The effect is a Faustian bargain. And as a result, whiteness exists in a state of perpetual social anxiety. White people are taught that their biological, cultural, and/or God-given nature is to be “inherently and obviously better” than people of color and to have “ownership of the earth.” These ideals are, of course, so lofty that they are unachievable. Discontent is inevitable. Whiteness is a deal with the devil.
Consequently, white people move neither into nor out of moments of racial anxiety, nor do they—despite the popularity of the cliché—experience flashes of “white fragility.” Whiteness does not wax or wane relative to racial pressures, cracking to expose either reactionary political movements or even the occasional mass shooting. Rather, whiteness is an omnipresent imbroglio; it cannot live up to the greatness it assumes it can naturally realize.
Reconciling the peril that results from the inability to fully manifest white power necessitates a scapegoat. And so the crisis of whiteness is continually externalized onto racial “others.” This helps to explain why an increasing number of white people now believe they have been cheated out of their birthright—an inheritance of domination stolen by people of color. White nationalism and supremacy could not function under absolutist apartheid; it is an ideology and practice that requires the presence of people of color to justify its own shortcomings. White peril and white power go hand in hand.
Many of the white men responsible for recent acts of domestic terrorism have penned manifestoes jampacked with lies, errors, and myths about whiteness and the world. Gendron, Breivik, Roof, and others ramble on ad nauseum about interracial marriage, ethno-racial migration, and welfare—not to mention racial supremacy, eugenics, and murder. But the core tenets of “white nationalism” are neither as rare nor as unpalatable as one may assume.
Before killing nine Black churchgoers in Charleston, Roof wrote about his beliefs that Black people are intellectually inferior to white people. “Negroes have lower Iqs, lower impulse control,” he wrote. “There are personality traits within human families, and within different breeds of cats or dogs, so why not within the races?” His ramblings highlight some of the most fundamental and abhorrent beliefs about “race.” And while these notions have ostensibly fallen out of favor in polite society, recent polling makes clear that, among many white Americans, these ideas are still entrenched.
Consider the attitudes captured in the General Social Survey, a national poll “assessing the attitudes, behaviors, and attributes of the American public.” Between 2012 and 2016, 23 percent of white people living in the U.S. believed their intelligence to be greater than the intelligence of Black people. That’s nearly 1 in 4. GSS data from 2021 also shows that 29 percent of white people surveyed believe that Black people do not have “the motivation or willpower to pull themselves up out of poverty.”
The same phenomenon holds true for white nationalist beliefs that people of color migrate to majority-white nations to usurp “the white man’s industries, claim the white man’s welfare and buy and use goods created by the creativity and ingenuity of Western—white—people,” as Breivik put it in his manifesto. While this is supposedly a peripheral belief, many white people support divestment from public welfare services when those resources are believed to benefit people of color, especially Black Americans. Thirty percent of white people believe the government should not aid Black people, according to the 2021 GSS. Roughly a quarter of white people believe we spend “too much” on “assistance to Blacks,” while roughly 20 percent believe we spend “too much” on “improving the conditions of Blacks.”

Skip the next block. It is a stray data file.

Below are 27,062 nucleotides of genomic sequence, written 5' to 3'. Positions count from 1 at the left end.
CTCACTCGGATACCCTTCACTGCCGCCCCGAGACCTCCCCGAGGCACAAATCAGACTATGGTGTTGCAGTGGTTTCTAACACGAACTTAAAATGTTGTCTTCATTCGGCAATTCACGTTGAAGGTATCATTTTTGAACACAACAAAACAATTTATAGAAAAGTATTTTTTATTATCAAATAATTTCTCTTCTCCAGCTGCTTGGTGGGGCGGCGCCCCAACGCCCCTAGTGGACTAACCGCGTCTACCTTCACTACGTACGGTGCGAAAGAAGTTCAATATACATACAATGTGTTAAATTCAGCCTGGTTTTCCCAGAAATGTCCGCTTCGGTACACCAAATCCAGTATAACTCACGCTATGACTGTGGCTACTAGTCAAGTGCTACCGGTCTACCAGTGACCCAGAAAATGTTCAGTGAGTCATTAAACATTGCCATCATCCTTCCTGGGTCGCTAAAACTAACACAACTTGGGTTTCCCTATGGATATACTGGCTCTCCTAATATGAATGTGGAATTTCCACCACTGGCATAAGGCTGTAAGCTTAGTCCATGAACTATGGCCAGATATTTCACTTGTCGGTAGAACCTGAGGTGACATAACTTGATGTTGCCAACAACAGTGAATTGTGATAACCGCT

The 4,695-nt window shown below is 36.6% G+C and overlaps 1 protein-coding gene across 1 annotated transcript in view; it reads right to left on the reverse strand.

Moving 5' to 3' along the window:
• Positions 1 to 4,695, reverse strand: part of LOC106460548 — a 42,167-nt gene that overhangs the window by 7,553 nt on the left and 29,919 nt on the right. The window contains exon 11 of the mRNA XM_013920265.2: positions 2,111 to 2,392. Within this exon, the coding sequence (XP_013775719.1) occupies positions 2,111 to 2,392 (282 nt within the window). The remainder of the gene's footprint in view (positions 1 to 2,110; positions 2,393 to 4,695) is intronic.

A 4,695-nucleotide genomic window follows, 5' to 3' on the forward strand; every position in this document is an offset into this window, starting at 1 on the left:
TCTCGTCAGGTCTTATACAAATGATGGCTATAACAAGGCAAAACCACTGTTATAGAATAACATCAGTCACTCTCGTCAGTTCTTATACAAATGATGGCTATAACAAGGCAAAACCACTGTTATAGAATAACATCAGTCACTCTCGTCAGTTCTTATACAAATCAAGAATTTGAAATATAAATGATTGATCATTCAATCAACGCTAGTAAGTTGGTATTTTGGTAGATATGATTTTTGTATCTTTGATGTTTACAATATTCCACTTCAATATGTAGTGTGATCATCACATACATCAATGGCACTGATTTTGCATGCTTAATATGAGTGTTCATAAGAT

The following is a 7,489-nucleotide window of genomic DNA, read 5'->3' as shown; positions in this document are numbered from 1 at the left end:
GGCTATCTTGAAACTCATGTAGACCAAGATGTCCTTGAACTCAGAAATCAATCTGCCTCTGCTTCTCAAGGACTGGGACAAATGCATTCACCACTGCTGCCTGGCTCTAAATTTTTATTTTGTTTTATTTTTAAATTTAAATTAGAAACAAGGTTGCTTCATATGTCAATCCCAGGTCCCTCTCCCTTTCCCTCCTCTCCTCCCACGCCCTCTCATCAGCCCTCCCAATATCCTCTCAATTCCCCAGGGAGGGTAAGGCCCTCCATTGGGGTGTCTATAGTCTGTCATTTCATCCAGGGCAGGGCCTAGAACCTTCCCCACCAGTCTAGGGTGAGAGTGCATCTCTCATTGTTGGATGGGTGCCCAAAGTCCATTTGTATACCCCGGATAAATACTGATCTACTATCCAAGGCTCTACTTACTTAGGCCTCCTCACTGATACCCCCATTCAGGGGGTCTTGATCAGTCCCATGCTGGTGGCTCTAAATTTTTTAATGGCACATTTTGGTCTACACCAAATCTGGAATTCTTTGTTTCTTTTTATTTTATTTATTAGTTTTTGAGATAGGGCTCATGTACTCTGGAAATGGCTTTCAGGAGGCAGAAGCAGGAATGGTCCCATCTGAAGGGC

White people even subscribe to hyperbolic views, shared by Gendron and others, that the world has become increasingly hostile to white people. Gendron opined about “anti-white politicians” and the “anti-white state.” Other white supremacists have even concluded that “anti-white racism is real and a very underestimated phenomena.” These views are shared by a majority of white Americans. In 2021, the GSS found that 56 percent of white people believe that a white person won’t get a job or promotion while an equally or less qualified Black person gets one instead. Similarly, research has shown that many now believe white discrimination is both more prevalent and more intense than discrimination against Black people. And a host of studies indicate that white people tend to translate increasing diversity as a growing anti-white bias.
In the rush to make sense of the shooting in Buffalo, many have categorized the violence as the reflection of hatred, bigotry, mental illness, and growing extremism. It may be tempting, or even comforting, to view the manifestoes shooters like Grendon leave behind as merely the bile of the big bad bigots. But that conclusion is a pleasant fiction. As it turns out, many white Americans across very different ideological and political orientations believe in and employ similar racist ideologies. In reality, white supremacist terrorism is a natural outgrowth of mundane and banal white socialization. So long as white people hold one another implicitly accountable to unattainable ideals of superiority and excellence while targeting people of color, and Black people in particular, as the objects of their un-manifest destiny, the violence will not end. White Americans cannot exorcize these demons without also examining their souls.
Correction, May 19, 2022: This piece originally misstated that Elliot Rodger killed three people. He killed six.